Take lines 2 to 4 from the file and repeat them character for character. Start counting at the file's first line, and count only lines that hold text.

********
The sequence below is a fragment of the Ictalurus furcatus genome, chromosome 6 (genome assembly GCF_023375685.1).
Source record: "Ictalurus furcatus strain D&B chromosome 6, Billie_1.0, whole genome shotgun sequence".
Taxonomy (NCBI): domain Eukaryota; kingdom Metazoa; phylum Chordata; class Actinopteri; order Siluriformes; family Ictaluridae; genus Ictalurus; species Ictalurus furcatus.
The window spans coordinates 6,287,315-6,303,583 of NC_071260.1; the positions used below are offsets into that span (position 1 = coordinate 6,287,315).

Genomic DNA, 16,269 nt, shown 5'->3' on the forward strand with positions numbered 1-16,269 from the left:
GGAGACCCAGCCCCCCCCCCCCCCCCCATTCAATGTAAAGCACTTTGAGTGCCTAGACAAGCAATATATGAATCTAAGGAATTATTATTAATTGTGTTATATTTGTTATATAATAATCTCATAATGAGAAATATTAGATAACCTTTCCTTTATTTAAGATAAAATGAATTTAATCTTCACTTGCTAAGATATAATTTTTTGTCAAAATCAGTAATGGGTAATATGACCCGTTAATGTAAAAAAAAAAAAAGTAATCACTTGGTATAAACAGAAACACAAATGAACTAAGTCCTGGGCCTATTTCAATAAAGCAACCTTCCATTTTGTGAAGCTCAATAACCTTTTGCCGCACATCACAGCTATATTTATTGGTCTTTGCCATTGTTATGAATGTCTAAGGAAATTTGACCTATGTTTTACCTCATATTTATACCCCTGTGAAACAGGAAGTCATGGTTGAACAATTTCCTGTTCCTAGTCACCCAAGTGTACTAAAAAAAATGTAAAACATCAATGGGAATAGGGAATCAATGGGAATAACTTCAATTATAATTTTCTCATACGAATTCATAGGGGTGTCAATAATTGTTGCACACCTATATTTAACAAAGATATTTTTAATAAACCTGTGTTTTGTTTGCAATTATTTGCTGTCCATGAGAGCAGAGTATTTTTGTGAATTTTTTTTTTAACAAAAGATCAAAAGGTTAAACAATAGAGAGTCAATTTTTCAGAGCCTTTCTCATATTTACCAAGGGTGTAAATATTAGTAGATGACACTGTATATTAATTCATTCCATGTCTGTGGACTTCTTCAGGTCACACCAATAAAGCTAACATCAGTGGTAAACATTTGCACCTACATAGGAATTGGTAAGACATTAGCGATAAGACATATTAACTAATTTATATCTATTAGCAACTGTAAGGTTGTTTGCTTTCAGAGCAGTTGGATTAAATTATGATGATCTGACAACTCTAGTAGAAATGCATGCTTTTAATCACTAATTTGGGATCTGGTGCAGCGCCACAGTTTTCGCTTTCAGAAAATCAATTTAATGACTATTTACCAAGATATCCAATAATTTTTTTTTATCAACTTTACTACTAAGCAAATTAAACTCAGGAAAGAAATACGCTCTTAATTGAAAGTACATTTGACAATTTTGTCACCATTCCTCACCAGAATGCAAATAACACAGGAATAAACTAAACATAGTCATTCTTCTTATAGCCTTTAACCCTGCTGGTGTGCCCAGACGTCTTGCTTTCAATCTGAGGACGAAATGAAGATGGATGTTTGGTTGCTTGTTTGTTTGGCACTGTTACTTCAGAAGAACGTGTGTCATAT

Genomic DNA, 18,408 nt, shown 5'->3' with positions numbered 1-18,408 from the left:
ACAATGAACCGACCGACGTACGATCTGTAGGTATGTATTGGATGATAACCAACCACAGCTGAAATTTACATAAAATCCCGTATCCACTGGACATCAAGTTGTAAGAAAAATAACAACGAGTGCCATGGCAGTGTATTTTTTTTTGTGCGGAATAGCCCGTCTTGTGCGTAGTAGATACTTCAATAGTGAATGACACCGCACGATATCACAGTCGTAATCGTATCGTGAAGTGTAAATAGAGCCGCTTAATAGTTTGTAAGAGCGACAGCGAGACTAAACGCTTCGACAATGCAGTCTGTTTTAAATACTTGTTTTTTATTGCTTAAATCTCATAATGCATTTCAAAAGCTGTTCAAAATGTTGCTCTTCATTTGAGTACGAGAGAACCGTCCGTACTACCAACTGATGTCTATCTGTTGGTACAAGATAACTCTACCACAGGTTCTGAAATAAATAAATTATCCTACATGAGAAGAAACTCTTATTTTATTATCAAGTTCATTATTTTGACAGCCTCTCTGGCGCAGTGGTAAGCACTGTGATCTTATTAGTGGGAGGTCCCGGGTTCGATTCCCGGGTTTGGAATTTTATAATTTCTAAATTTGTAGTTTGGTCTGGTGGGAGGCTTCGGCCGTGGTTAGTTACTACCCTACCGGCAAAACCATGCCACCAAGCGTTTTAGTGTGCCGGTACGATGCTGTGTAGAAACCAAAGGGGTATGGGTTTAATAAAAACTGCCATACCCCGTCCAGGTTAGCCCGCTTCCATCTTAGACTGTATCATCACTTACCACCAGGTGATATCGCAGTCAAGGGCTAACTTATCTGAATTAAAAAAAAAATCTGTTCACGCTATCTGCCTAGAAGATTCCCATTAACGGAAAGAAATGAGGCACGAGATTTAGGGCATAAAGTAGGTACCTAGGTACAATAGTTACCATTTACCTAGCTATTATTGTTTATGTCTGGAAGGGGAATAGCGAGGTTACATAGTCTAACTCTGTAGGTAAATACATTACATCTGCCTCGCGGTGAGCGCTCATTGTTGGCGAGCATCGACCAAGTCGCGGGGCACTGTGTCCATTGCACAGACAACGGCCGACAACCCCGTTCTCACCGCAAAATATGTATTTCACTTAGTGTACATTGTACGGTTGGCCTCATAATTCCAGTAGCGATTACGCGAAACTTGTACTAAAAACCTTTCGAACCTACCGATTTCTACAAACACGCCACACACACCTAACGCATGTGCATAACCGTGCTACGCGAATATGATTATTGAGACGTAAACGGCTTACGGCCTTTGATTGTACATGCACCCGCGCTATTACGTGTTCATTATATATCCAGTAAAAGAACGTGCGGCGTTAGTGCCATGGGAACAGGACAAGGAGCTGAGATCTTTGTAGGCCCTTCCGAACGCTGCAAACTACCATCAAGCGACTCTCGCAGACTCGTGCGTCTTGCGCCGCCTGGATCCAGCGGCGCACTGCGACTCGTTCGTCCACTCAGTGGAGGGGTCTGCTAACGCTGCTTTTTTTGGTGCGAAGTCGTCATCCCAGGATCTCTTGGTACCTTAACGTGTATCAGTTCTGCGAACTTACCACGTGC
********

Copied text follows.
Source record: "Ictalurus furcatus strain D&B chromosome 6, Billie_1.0, whole genome shotgun sequence".
Taxonomy (NCBI): domain Eukaryota; kingdom Metazoa; phylum Chordata; class Actinopteri; order Siluriformes; family Ictaluridae; genus Ictalurus; species Ictalurus furcatus.
The window spans coordinates 6,287,315-6,303,583 of NC_071260.1; the positions used below are offsets into that span (position 1 = coordinate 6,287,315).